Yotam Ottolenghi and Sami Tamimi are the men behind the bestselling Ottolenghi: The Cookbook. Their chain of restaurants is famous for its innovative flavours, stylish design and superb cooking.
At the heart of Yotam and Sami's food is a shared home city: Jerusalem. Both were born there in the same year, Sami on the Arab east side and Yotam in the Jewish west. Nearly 30 years later they met in London, and discovered they shared a language, a history, and a love of great food.
Jerusalem sets 100 of Yotam and Sami's inspired, accessible recipes within the cultural and religious melting pot of this diverse city. With culinary influences coming from its Muslim, Jewish, Arab, Christian and Armenian communities and with a Mediterranean climate, the range of ingredients and styles is stunning. From recipes for soups (spicy frikkeh soup with meatballs), meat and fish (chicken with caramelized onion and cardamom rice, sea bream with harissa and rose), vegetables and salads (spicy beetroot, leek and walnut salad), pulses and grains (saffron rice with barberries and pistachios), to cakes and desserts (clementine and almond syrup cake), there is something new for everyone to discover.
Packed with beautiful recipes and with gorgeous photography throughout,Jerusalem showcases sumptuous Ottolenghi dishes in a dazzling setting.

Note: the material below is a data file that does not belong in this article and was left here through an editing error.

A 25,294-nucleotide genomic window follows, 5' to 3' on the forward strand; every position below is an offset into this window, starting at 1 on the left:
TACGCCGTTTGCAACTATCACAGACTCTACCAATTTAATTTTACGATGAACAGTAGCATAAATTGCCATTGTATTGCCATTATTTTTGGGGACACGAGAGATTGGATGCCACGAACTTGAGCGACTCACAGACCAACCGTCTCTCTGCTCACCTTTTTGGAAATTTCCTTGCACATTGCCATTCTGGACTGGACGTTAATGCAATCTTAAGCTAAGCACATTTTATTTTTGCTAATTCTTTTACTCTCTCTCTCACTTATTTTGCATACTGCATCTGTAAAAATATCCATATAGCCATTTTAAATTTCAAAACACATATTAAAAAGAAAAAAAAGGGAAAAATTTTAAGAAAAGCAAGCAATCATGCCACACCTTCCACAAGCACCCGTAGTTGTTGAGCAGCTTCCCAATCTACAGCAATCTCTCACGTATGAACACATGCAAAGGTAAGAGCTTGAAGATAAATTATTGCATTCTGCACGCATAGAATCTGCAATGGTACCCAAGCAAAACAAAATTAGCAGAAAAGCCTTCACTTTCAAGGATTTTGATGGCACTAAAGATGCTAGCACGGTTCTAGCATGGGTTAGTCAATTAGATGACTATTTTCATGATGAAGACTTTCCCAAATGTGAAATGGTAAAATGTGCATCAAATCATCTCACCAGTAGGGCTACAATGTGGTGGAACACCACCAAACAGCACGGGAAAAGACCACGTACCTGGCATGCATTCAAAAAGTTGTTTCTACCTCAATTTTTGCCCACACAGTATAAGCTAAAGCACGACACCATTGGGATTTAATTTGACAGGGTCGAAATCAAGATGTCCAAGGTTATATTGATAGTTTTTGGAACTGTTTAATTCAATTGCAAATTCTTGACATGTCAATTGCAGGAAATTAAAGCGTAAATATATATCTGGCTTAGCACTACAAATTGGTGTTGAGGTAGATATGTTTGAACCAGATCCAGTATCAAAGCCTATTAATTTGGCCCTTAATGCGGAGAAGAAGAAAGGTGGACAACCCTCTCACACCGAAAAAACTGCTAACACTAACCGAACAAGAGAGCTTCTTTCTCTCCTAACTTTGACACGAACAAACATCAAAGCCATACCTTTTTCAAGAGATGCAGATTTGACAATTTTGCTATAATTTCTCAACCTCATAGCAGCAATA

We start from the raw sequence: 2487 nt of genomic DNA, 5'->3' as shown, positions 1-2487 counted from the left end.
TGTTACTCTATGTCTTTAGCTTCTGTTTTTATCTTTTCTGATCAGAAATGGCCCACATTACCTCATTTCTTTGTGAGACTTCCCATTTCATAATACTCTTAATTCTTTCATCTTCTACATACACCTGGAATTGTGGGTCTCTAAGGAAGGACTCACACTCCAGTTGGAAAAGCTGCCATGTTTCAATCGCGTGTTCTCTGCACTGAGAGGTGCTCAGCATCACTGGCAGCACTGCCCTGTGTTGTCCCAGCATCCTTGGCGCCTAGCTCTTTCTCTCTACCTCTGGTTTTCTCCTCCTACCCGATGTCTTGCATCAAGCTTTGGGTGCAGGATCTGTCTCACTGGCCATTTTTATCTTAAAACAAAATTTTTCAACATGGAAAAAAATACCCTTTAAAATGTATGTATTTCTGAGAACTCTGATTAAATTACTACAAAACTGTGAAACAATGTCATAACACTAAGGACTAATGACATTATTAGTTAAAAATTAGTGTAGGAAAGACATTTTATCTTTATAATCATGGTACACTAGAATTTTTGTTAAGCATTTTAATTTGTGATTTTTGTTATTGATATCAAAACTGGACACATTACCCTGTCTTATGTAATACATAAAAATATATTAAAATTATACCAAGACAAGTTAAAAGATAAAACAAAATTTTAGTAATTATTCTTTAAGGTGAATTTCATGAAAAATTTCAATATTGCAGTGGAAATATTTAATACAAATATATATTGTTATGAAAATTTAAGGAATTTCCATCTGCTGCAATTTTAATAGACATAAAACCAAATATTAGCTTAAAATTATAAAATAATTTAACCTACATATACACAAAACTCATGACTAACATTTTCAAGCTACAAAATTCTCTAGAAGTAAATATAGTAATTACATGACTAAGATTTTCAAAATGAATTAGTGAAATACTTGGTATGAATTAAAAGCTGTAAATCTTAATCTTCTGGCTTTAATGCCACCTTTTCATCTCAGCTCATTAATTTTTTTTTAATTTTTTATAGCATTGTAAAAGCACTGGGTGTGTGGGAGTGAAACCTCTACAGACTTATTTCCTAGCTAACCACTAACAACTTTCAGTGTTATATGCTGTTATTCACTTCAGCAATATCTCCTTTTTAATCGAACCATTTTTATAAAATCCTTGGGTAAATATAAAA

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Jerusalem works both as a recipe book and as a touching tribute to (Yotam Ottolenghi’s) war-torn native city - The Telegraph Magazine
A complicated love letter to a city…a memorable book that has as much to do with friendship as with food - The Guardian
Jerusalem will dominate dinner parties for the next year through its deceptive and inviting simplicity - The Financial Times
‘(A) celebration of the complex currents that shaped Jerusalem’s culinary, as well as political, history - The Sunday Telegraph
An evocative book about the overlapping cultural and culinary traditions of an often fraught city, Jerusalem pays tribute to Yotam Ottolenghi’s childhood in the Jewish west and Sami Tamimi’s in the Muslim east - Metro
The recipes are as stunning as you’d expect from Ottolenghi - The Sunday Times Culture
Yotam Ottolenghi completed a Masters degree in philosophy and literature whilst working on the news desk of an Israeli daily, before coming to London in 1997. He started as an assistant pastry chef at the Capital and then worked at Kensington Place, Launceston Place, Maison Blanc and Baker and Spice, before starting his own eponymous group of restaurants/food shops, with branches in Notting Hill, Islington, Belgravia and Kensington. He opened the restaurant NOPI in Piccadilly in 2011. Sami Tamimi became head chef at Lilith in Tel Aviv in 1989, and moved to London in 1997 where he set up the traiteur section at Baker & Spice. It was here that he met Yotam and he has since worked as head chef at Ottolenghi.